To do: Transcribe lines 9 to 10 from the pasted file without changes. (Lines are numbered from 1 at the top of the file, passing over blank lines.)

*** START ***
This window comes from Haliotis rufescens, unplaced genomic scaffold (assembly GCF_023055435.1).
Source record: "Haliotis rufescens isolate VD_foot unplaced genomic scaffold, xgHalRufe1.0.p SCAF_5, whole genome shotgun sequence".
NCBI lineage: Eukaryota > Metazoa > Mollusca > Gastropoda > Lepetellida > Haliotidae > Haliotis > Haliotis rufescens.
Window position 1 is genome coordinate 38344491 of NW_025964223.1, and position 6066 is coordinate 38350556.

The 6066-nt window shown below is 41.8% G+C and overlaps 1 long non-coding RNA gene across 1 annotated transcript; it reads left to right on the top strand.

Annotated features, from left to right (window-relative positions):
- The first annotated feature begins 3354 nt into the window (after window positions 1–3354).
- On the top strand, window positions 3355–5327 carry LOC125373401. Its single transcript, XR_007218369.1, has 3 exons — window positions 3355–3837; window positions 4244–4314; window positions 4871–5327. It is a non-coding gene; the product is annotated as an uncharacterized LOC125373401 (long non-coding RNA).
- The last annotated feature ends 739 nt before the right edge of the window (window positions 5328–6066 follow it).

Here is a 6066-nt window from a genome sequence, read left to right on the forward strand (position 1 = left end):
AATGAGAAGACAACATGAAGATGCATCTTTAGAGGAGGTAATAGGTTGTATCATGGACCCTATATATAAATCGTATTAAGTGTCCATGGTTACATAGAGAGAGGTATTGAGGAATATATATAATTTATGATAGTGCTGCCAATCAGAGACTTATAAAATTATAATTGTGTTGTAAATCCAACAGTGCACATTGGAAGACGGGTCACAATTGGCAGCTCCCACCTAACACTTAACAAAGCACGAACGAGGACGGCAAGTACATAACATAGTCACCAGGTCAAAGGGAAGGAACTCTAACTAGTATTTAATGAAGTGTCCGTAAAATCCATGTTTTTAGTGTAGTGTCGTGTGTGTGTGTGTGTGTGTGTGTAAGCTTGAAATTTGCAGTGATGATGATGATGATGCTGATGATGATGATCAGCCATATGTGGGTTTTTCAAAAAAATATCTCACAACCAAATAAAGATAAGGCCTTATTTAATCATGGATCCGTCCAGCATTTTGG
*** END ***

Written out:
- The last annotated feature ends 739 nt before the right edge of the window (window positions 5328–6066 follow it).

Here is a 6066-nt window from a genome sequence, read left to right on the forward strand (position 1 = left end):